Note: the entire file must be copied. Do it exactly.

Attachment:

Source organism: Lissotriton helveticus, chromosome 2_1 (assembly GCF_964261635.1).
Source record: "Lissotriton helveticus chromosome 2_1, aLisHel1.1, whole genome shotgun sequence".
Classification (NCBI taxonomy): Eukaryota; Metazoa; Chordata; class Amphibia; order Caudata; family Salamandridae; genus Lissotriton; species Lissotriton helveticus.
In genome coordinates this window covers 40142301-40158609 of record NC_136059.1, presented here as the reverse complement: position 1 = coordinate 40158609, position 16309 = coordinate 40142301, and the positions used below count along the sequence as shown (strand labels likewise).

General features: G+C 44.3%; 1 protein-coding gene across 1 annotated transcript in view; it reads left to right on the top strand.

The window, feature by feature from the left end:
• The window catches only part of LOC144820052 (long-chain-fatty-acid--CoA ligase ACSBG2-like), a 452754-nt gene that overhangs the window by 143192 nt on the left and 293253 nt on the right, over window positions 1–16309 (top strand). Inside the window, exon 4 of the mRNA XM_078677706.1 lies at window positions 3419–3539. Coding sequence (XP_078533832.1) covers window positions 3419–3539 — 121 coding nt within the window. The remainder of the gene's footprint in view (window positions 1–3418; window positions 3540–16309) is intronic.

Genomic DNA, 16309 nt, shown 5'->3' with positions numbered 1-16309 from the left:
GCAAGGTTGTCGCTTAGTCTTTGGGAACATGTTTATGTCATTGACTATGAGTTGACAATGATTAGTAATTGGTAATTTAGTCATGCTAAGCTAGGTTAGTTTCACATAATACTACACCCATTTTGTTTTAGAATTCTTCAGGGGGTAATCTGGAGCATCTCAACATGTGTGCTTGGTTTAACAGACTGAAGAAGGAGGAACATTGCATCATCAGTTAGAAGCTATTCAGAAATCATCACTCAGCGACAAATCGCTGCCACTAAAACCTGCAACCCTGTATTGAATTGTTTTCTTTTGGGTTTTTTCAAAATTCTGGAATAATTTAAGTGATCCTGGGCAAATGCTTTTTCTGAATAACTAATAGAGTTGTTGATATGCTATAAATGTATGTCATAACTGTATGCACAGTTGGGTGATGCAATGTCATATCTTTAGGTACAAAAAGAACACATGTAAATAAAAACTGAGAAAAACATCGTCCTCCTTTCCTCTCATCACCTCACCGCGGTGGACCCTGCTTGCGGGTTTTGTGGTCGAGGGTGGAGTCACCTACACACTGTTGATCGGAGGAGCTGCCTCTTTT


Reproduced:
Source organism: Lissotriton helveticus, chromosome 2_1 (assembly GCF_964261635.1).
Source record: "Lissotriton helveticus chromosome 2_1, aLisHel1.1, whole genome shotgun sequence".
Classification (NCBI taxonomy): Eukaryota; Metazoa; Chordata; class Amphibia; order Caudata; family Salamandridae; genus Lissotriton; species Lissotriton helveticus.
In genome coordinates this window covers 40142301-40158609 of record NC_136059.1, presented here as the reverse complement: position 1 = coordinate 40158609, position 16309 = coordinate 40142301, and the positions used below count along the sequence as shown (strand labels likewise).

General features: G+C 44.3%; 1 protein-coding gene across 1 annotated transcript in view; it reads left to right on the top strand.

The window, feature by feature from the left end:
• The window catches only part of LOC144820052 (long-chain-fatty-acid--CoA ligase ACSBG2-like), a 452754-nt gene that overhangs the window by 143192 nt on the left and 293253 nt on the right, over window positions 1–16309 (top strand). Inside the window, exon 4 of the mRNA XM_078677706.1 lies at window positions 3419–3539. Coding sequence (XP_078533832.1) covers window positions 3419–3539 — 121 coding nt within the window. The remainder of the gene's footprint in view (window positions 1–3418; window positions 3540–16309) is intronic.

Genomic DNA, 16309 nt, shown 5'->3' with positions numbered 1-16309 from the left:
GCAAGGTTGTCGCTTAGTCTTTGGGAACATGTTTATGTCATTGACTATGAGTTGACAATGATTAGTAATTGGTAATTTAGTCATGCTAAGCTAGGTTAGTTTCACATAATACTACACCCATTTTGTTTTAGAATTCTTCAGGGGGTAATCTGGAGCATCTCAACATGTGTGCTTGGTTTAACAGACTGAAGAAGGAGGAACATTGCATCATCAGTTAGAAGCTATTCAGAAATCATCACTCAGCGACAAATCGCTGCCACTAAAACCTGCAACCCTGTATTGAATTGTTTTCTTTTGGGTTTTTTCAAAATTCTGGAATAATTTAAGTGATCCTGGGCAAATGCTTTTTCTGAATAACTAATAGAGTTGTTGATATGCTATAAATGTATGTCATAACTGTATGCACAGTTGGGTGATGCAATGTCATATCTTTAGGTACAAAAAGAACACATGTAAATAAAAACTGAGAAAAACATCGTCCTCCTTTCCTCTCATCACCTCACCGCGGTGGACCCTGCTTGCGGGTTTTGTGGTCGAGGGTGGAGTCACCTACACACTGTTGATCGGAGGAGCTGCCTCTTTT